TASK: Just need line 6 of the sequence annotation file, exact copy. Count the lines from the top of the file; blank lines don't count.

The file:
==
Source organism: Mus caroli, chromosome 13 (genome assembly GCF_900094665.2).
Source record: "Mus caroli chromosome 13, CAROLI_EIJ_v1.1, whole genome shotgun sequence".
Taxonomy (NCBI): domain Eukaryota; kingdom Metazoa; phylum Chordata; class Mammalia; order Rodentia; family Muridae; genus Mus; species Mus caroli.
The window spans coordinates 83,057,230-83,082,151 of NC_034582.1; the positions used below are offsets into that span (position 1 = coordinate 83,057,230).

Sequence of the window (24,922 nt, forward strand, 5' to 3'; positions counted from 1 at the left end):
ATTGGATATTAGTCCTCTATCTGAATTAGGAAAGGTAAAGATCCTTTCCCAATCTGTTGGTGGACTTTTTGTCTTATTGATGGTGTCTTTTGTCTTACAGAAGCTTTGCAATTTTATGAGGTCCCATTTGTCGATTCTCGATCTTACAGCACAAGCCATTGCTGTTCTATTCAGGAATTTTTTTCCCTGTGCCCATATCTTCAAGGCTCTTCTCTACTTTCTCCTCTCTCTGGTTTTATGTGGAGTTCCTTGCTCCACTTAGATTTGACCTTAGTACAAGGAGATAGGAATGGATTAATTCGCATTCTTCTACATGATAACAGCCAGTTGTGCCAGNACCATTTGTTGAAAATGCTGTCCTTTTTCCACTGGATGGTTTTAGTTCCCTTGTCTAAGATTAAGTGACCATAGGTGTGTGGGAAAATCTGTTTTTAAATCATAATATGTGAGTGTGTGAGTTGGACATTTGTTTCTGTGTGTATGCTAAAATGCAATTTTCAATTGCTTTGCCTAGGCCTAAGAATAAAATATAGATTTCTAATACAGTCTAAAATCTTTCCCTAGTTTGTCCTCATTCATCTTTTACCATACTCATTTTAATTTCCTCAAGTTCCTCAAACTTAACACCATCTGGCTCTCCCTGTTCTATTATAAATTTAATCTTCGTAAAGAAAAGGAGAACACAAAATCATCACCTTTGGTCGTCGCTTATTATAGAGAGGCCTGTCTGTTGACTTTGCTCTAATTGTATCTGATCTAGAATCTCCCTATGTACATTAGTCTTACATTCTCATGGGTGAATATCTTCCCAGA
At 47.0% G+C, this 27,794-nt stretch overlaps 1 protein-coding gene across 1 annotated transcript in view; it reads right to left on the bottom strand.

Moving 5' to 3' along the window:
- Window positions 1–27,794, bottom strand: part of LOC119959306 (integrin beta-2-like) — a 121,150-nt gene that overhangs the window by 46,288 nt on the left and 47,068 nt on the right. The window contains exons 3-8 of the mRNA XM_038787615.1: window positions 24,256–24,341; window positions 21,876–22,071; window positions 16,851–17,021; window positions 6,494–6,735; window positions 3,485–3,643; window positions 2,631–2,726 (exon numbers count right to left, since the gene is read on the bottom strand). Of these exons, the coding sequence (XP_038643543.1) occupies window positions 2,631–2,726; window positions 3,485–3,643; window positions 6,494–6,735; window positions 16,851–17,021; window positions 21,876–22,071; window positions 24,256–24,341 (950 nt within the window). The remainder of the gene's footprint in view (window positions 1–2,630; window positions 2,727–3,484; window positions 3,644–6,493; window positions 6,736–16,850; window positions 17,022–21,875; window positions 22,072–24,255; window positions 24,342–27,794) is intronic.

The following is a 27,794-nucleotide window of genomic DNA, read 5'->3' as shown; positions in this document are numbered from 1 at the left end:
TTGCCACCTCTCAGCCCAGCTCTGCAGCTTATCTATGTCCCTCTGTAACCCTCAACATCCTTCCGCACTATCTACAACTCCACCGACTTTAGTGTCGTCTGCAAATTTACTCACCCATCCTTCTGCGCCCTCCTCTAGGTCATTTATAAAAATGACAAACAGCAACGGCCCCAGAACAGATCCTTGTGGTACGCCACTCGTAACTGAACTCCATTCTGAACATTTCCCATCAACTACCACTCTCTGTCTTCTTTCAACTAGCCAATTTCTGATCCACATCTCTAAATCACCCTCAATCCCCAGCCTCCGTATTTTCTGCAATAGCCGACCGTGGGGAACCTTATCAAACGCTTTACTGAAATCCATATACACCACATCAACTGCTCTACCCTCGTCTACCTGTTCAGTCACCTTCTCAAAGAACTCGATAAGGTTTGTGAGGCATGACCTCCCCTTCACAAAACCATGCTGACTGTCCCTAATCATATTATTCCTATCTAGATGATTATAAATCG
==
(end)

ATTGGATATTAGTCCTCTATCTGAATTAGGAAAGGTAAAGATCCTTTCCCAATCTGTTGGTGGACTTTTTGTCTTATTGATGGTGTCTTTTGTCTTACAGAAGCTTTGCAATTTTATGAGGTCCCATTTGTCGATTCTCGATCTTACAGCACAAGCCATTGCTGTTCTATTCAGGAATTTTTTTCCCTGTGCCCATATCTTCAAGGCTCTTCTCTACTTTCTCCTCTCTCTGGTTTTATGTGGAGTTCCTTGCTCCACTTAGATTTGACCTTAGTACAAGGAGATAGGAATGGATTAATTCGCATTCTTCTACATGATAACAGCCAGTTGTGCCAGNACCATTTGTTGAAAATGCTGTCCTTTTTCCACTGGATGGTTTTAGTTCCCTTGTCTAAGATTAAGTGACCATAGGTGTGTGGGAAAATCTGTTTTTAAATCATAATATGTGAGTGTGTGAGTTGGACATTTGTTTCTGTGTGTATGCTAAAATGCAATTTTCAATTGCTTTGCCTAGGCCTAAGAATAAAATATAGATTTCTAATACAGTCTAAAATCTTTCCCTAGTTTGTCCTCATTCATCTTTTACCATACTCATTTTAATTTCCTCAAGTTCCTCAAACTTAACACCATCTGGCTCTCCCTGTTCTATTATAAATTTAATCTTCGTAAAGAAAAGGAGAACACAAAATCATCACCTTTGGTCGTCGCTTATTATAGAGAGGCCTGTCTGTTGACTTTGCTCTAATTGTATCTGATCTAGAATCTCCCTATGTACATTAGTCTTACATTCTCATGGGTGAATATCTTCCCAGA